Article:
Rep. Tim Murphy (R-Pa.) was airlifted to a military hospital in Germany for an MRI on his neck, said Marshall, who was also in the vehicle. Rep. Ike Skelton (D-Mo.) was sent to a Baghdad hospital, Marshall told the Macon Telegraph.
Marshall, a Georgia Democrat, said he was not hurt.
The congressional delegation was riding in a box-like vehicle that troops call the "ice cream truck" -- it streaks through the middle of the road to deter oncoming motorists, Marshall told the paper. But shortly after dark, an oncoming truck refused to yield.
"Then, all of a sudden, brakes get slammed on. Then we hit something and go off the side of the road and tip over," Marshall said.
In the Comment Section:
Many are, not just Cuban-Americans like me. So is the American travel and leisure industry:
Cuba is a large island, three-quarters the size of Florida, and aside from crowded hot spots like Havana and Varadero and a handful of colonial cities and resorts, it is largely underdeveloped - making it a sleeping giant of Caribbean tourism.
"The travel industry is sitting on the last virgin territory in the entire world," says Kirby Jones, the president of the U.S.-Cuba Trade Association. "Americans want to go there for the same reason that dozens of companies around the world have. There's money to be made."
Ian Schrager, the New York entrepreneur who helped create the trend for stylish boutique hotels with the Royalton in Manhattan, the Delano in Miami Beach and the Mondrian in Los Angeles, went to Cuba in 1994-95. "I was completely enchanted with the country," he says. "I was completely taken with it. To me what was interesting was Old Havana, like Venice, a special place frozen in time."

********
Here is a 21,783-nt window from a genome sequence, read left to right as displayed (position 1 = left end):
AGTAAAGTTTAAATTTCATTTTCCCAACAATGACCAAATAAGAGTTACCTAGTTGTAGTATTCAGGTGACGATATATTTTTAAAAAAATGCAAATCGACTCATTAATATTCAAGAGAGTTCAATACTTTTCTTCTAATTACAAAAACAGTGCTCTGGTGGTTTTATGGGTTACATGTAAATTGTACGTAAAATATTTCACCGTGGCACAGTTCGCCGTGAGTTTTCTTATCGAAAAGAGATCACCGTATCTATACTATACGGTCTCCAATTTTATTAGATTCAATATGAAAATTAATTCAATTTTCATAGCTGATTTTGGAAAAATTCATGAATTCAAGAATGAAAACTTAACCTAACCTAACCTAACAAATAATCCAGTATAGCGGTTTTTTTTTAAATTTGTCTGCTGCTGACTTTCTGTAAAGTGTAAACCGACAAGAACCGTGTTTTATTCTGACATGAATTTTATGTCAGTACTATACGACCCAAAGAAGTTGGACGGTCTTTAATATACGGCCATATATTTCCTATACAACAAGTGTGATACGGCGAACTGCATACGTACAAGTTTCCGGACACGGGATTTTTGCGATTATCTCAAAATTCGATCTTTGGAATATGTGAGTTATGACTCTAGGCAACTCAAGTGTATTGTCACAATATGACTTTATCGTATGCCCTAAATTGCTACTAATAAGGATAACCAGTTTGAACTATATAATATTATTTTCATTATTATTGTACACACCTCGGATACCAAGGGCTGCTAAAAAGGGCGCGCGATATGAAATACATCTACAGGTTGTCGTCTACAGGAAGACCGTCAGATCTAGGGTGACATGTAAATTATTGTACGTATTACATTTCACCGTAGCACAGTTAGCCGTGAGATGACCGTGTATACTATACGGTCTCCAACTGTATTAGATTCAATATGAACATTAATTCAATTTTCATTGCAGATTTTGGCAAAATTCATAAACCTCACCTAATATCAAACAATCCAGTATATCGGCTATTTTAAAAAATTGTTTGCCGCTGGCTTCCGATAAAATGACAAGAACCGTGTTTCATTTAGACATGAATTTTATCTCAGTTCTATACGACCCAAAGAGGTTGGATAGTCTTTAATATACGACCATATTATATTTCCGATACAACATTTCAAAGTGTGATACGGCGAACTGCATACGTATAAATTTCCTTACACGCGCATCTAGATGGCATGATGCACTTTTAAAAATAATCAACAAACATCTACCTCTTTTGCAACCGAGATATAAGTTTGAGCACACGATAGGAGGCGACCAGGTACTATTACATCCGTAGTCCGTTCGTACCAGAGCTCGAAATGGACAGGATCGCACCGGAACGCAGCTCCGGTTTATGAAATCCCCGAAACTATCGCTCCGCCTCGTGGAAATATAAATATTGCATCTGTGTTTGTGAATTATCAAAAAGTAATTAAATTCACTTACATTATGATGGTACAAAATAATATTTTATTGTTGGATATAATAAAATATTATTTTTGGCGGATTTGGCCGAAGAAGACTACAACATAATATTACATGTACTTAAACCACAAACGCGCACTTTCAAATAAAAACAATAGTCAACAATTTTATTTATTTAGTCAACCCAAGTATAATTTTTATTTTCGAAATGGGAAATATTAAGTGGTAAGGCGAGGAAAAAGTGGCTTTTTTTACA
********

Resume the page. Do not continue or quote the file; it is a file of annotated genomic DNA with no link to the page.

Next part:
There's no question he would like to put a hotel in Old Havana. "My customers are waiting for Cuba to happen," he says. In Miami, Frank Del Rio, the chief executive of Oceania Cruises, who left Cuba as a child, is clear on the subject. "It's got mountain ranges, colonial cities, beaches; it's got everything," he says. "No travel organization in the United States will be caught flat-footed when the travel restrictions are lifted. We are all prepared."
Waiting for Castro to pass away says the article. But will that change this?
Five days in Cuba and I've not had a good meal except at the Café del Oriente in Old Havana. But foreigners get the best food money can buy. Foreigners get the best of everything. Most Cubans shop for food at neighborhood markets where dogs sniff around, vegetables are rotting and flies buzz over raw meat laid on bloody counters.
With incomes ranging from $8 to $20 a month, the working-class Cuban cannot afford the Palco supermarket in the Cubanacán area, with its shelves of Kellogg's cereals and six-packs of Coca-Cola (both made in Mexico) and the slabs of fresh beef in the butcher area. That, and the preserved mansions in Miramar and Siboney (where Fidel Castro has a compound), are within reach only of retired generals like the one I met one morning there, and other members of the Havana elite - diplomats, foreign entrepreneurs, government functionaries and their families.
And will anyone care?